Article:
30-39 3,940 47.1 1,125 29.5

40-49 2,706 46.0 725 28.0

Literacy .000 .000

Can read little or nothing 10,048 54.5 2,156 37.4

Can read whole sentences 4,894 35.0 2,778 29.2

Education .000 .000

None 7,214 55.6 1,262 35.1

Primary 3,290 51.0 1,171 36.2

Secondary 3,963 37.6 2,136 33.2

Higher 569 21.7 383 18.4

Place of residence .000 .000

Urban 3,573 34.9 1,315 25.8

Rural 11,463 51.3 3,637 35.5

Religion .000 .000

Catholic 1,636 46.6 702 42.5

Other Christian 5,101 38.4 1,754 28.2

Islam 7,856 52.2 2,357 33.0

Traditional 316 59.8 115 54.0

Other 24 47.1 18 29.5

Ethnicity .000 .000

Hausa/Fulani 5,366 57.8 1,217 27.8

Yoruba 1,305 27.5 522 21.5

Ibo 1,906 42.3 687 35.6

Other 6,459 46.0 2,526 38.1

Region .000 .000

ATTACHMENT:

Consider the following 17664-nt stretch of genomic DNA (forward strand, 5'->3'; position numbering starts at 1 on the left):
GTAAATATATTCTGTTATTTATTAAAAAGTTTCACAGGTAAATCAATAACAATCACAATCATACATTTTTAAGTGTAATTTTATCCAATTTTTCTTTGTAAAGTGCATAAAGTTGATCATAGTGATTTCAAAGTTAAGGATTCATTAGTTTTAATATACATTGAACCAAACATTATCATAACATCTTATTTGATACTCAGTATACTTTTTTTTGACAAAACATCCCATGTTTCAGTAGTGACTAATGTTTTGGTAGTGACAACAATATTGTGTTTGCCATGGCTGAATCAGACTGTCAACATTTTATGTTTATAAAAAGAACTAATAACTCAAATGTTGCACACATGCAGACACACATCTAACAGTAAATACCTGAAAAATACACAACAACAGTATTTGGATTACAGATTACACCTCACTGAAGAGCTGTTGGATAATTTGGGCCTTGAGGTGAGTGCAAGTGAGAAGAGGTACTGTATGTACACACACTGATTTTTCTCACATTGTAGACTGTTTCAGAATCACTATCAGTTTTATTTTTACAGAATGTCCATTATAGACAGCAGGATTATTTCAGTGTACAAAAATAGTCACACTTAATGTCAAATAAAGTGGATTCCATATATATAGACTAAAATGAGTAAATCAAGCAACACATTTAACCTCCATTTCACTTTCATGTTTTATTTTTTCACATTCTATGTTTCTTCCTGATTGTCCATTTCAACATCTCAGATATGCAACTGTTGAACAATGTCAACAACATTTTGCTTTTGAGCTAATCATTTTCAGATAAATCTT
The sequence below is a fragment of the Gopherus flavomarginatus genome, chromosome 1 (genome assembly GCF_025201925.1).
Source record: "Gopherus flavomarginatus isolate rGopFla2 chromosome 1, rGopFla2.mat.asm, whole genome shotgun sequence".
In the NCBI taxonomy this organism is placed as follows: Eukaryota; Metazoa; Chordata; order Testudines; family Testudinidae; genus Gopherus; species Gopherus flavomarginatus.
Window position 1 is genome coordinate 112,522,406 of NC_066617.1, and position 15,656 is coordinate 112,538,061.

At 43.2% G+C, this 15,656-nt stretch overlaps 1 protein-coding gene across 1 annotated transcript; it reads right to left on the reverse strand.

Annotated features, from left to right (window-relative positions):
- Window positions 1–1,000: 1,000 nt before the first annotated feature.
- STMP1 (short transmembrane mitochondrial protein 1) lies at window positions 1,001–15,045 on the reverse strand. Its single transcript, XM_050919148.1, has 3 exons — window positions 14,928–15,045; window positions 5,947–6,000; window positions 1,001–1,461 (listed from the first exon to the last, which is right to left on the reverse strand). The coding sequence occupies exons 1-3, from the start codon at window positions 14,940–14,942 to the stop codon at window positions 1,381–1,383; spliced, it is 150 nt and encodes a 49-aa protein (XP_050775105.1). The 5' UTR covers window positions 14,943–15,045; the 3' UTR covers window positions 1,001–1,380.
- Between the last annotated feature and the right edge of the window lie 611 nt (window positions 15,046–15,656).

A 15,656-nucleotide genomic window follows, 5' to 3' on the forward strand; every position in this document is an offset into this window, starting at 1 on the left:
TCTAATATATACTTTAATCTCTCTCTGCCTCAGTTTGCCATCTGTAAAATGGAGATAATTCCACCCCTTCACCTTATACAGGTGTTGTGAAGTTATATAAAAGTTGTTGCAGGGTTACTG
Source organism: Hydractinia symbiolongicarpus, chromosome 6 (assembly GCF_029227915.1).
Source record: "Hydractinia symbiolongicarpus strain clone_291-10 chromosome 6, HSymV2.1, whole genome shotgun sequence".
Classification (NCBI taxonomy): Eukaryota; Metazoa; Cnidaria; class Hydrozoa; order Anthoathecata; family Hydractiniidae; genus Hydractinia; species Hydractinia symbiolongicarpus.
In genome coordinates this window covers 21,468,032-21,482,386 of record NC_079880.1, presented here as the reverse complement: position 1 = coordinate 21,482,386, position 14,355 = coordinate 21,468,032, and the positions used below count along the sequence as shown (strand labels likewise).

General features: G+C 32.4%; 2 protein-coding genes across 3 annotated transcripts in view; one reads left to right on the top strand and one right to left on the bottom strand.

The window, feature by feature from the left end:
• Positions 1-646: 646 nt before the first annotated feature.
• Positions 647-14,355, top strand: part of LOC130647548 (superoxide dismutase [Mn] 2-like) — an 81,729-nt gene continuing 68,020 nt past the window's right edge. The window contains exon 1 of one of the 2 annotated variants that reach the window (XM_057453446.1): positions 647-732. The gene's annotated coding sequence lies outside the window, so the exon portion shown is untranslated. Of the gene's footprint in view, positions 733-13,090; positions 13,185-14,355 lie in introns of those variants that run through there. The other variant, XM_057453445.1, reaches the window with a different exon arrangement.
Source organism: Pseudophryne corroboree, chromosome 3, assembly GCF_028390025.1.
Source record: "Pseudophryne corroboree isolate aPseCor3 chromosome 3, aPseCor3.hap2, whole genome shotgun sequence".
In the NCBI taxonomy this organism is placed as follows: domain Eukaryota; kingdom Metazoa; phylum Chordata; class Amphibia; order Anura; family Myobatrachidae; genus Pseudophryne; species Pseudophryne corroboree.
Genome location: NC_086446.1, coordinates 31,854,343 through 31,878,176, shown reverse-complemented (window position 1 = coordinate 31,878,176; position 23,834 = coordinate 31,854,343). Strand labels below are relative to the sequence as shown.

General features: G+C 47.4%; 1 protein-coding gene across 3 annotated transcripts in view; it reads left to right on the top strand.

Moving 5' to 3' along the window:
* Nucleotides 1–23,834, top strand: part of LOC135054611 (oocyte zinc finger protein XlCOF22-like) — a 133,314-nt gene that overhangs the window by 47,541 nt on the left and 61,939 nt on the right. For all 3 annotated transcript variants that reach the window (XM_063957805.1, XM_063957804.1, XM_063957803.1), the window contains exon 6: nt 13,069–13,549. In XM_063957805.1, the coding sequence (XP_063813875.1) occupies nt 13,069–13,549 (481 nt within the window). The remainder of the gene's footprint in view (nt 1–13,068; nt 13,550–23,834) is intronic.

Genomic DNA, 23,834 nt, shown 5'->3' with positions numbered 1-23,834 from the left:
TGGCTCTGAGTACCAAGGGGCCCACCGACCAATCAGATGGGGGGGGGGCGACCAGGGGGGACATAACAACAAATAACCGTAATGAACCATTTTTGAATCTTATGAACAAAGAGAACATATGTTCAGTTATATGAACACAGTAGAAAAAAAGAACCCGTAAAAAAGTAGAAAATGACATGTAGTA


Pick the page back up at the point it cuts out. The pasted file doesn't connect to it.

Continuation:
North central 2,783 45.1 944 31.4

Northeast 3,174 52.3 1,158 43.0

Northwest 4,054 57.2 890 26.9

Southeast 1,697 47.1 597 41.9

Southwest 1,976 41.8 780 33.0

South 1,352 27.3 583 22.8

Wealth index .000 .000

Poorest 7,608 55.3 2,295 38.7

Poor 3,265 50.9 1,086 35.7

Least poor 4,163 33.5 1,571 24.6

Decision autonomy .000 .000

Woman/woman and husband 2,207 42.2 362 23.3

Husband only and/or someone else 9,433 51.2 4,560 33.2

Access to information .000 .000

No 4,936 51.4 1,074 42.1

Yes 10,076 43.9 3,875 30.3

Physical IPV .000

No 7,429 45.9

Yes 1,702 59.1

Sexual IPV .000

No 8,694 47.3

Yes 426 65.0


Table 2. (continued)


Women Men

Variables n % p value n % p value

Emotional IPV .000

No 6,688 45.4

Yes 2,442 56.6

Type of marriage .000

Monogamy 15,583 46.7

Polygamy 8,371 58.3

Note. IPV = intimate partner violence.

Block 3: Exposure to IPV. Exposure to physical and sexual IPV among women was associated with an increased likelihood of justifying wife abuse. Exposure to IPV accounted for about 11% of the variation in justification of IPV among women.